A Different Perspective: Moon Dust Documents Online


A Different Perspective: Moon Dust Documents Online

 Back in 1969, the
Condon Committee declared that there was nothing of scientific value that could
be learned by further study of flying saucers. The Air Force closed Project
Blue Book and the implication was that the government was no longer investigating

Dr. Edward Condon, who had the conclusions of the
investigation before it had even started.

Although unknown in
1969, the real point of the Condon Committee study was to remove public
interest in flying saucers and allow the Air Force to close its unclassified
investigation. This is a somewhat simplistic way of looking at the situation,
but it was a direct outcome of the conclusions drawn by the committee. You can
read more about this in my book, cleverly entitled, Project Moon Dust
which was rewritten and revised in 2022. I have also addressed Moon Dust on this
blog several times and you can read some of that here:



Anyway, the conclusions
drawn by Condon were not true and we learned in 1984 that there was something
called Moon Dust that had a UFO component. The best information I have is that
Moon Dust began in October 1957 after the Soviet launch of Sputnik. The purpose
was to recover returning space debris of foreign manufacture and unknown
origin. That unknown origin was off-world craft. How do I know… I found Moon
Dust reports in the Blue Book files and there have been several Moon Dust responses
launched to investigate UFO sightings that involved some sort of debris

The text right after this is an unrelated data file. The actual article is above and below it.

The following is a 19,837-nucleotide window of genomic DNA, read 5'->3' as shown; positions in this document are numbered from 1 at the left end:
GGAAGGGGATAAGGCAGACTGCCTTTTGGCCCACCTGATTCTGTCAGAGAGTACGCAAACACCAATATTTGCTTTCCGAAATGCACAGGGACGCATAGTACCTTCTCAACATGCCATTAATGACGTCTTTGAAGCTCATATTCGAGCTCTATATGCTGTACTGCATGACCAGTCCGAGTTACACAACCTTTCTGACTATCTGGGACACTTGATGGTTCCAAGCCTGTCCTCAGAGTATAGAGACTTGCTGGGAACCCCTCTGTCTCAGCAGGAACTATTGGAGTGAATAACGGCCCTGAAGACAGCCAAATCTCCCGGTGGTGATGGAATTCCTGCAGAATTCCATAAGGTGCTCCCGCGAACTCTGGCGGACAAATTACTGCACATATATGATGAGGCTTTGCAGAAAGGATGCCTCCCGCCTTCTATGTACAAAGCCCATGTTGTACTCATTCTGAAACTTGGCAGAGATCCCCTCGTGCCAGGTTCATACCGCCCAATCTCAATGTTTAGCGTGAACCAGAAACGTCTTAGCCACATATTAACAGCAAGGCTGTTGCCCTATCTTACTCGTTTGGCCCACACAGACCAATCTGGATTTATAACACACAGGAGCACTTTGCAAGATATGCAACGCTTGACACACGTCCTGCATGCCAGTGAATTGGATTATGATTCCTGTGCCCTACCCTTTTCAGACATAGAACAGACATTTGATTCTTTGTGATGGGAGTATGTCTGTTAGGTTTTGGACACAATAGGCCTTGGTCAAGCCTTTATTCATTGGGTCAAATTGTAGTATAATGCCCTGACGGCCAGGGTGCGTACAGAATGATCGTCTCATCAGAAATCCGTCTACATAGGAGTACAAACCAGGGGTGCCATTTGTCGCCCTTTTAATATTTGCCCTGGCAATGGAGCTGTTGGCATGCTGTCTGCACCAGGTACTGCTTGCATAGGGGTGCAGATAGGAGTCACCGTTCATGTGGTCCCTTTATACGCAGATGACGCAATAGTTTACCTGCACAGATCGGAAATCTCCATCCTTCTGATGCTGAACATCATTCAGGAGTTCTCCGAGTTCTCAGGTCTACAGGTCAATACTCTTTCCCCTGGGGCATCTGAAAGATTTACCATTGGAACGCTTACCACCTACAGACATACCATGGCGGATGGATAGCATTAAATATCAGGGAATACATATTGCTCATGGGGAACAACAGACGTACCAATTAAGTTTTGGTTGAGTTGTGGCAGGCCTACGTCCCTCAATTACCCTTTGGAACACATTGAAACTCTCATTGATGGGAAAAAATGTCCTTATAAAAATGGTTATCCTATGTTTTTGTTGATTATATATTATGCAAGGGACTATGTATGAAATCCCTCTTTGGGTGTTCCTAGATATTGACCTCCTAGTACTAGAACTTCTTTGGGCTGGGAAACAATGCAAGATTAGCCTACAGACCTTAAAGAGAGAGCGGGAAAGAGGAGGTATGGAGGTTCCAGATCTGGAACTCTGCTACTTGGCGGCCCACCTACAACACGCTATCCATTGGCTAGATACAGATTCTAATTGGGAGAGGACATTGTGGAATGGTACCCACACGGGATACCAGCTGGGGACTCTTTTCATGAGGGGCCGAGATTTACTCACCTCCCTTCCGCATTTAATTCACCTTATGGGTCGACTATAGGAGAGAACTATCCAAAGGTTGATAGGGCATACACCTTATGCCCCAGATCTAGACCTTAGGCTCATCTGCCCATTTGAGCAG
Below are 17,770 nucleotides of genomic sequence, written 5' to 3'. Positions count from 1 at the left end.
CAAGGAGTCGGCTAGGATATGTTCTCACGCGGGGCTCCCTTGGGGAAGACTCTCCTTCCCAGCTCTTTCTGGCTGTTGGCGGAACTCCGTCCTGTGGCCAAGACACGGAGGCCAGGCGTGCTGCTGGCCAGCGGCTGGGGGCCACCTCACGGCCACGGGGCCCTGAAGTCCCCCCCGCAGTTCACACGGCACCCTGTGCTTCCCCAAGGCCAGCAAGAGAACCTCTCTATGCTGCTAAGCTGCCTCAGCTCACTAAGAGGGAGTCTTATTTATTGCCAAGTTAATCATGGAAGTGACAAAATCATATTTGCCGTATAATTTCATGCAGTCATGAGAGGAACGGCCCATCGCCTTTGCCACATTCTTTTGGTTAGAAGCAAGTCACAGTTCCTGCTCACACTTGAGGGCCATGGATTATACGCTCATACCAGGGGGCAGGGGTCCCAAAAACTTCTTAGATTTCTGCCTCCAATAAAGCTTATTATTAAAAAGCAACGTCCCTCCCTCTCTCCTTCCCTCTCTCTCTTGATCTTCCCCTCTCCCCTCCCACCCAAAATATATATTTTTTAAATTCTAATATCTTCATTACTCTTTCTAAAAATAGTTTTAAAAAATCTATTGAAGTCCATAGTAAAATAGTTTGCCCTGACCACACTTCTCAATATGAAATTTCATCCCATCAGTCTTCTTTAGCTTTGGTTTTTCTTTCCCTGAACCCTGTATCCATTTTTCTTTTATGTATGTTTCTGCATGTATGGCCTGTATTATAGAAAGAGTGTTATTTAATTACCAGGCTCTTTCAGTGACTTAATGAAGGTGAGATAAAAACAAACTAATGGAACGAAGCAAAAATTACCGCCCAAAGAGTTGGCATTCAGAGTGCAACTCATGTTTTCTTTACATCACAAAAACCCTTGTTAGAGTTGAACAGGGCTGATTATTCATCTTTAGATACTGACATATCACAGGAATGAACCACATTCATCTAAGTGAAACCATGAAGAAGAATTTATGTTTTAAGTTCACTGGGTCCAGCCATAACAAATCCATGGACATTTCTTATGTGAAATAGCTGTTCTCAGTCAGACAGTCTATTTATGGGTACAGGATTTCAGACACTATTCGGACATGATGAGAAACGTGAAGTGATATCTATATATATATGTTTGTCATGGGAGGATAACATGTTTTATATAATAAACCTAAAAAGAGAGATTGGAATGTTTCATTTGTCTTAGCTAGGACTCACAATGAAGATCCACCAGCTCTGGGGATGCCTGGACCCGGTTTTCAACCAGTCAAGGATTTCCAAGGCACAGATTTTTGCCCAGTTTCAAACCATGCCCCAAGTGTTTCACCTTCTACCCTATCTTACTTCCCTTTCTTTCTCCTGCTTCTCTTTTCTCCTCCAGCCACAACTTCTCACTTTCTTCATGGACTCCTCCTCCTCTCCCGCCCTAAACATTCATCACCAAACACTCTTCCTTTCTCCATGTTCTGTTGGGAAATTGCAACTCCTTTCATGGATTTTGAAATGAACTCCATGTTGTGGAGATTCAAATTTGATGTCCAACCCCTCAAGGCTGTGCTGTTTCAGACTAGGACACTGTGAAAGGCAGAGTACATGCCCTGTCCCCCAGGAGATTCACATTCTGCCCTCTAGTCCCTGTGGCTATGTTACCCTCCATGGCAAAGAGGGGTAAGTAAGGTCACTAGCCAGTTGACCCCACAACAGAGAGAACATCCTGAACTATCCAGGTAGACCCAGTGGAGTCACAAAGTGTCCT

Oh, I should note that
Moon Dust continued until the mid-1980s when the name was compromised
inadvertently by the State Department. At that point the name was changed and
FOIA requests were met with the statement that the new name was properly
classified, which made learning more about Moon Dust nearly impossible.

This brief background
is to note that many Moon Dust documents are now available on line. I have
published some in various books, as has other researchers. I updated my book on
Moon Dust, which provides a more comprehensive look at the material. You can now
review many of these original Moon Dust documents here:


Before we leave this
discussion, I should point out that the first link above suggests there was no
Project Moon Dust but that Moon Dust was the code name for attempts to recover
returning space debris. In other words, when there was some sort of UFO
incident, and investigation would be conducted, an officer at the nearest base would
be assigned as the project officer and reports would be written using the code
word Moon Dust. However, there was no on-going project. It was activated as
needed. When the code words Moon Dust were compromised, they were changed to
something else. I believe all this becomes clear in the links provided above.

One further note. Type
Moon Dust into the search engine on this blog and you’ll find additional
articles that show the evolution of research into Moon Dust. I suppose, at some
point, I should consolidate all that information into a single, cohesive article,
which I might do at some point. Just not right now.

And one other point.
There is a document that I found in the Blue Book files that provided a date
for the beginning of Moon Dust. I wasn’t able to make a copy of it, given the
microfilm reader I was using at the time, but I wrote down the specifics. Our
research would benefit from finding that document again. To assist in the
search, you can read about that here:


The final point here is
that research never seems to end and there are many rabbit holes for us to go
down. Anyway, one of the best contributions to our understanding of Moon Dust
might by finding that document again. The best clue I have is that I was doing
research in the November 1957 UFO sightings, and was looking through the administrative
documents from that period. That specific message might be in one of the case
files from Blue Book, or in the administrative documents that file boxes and

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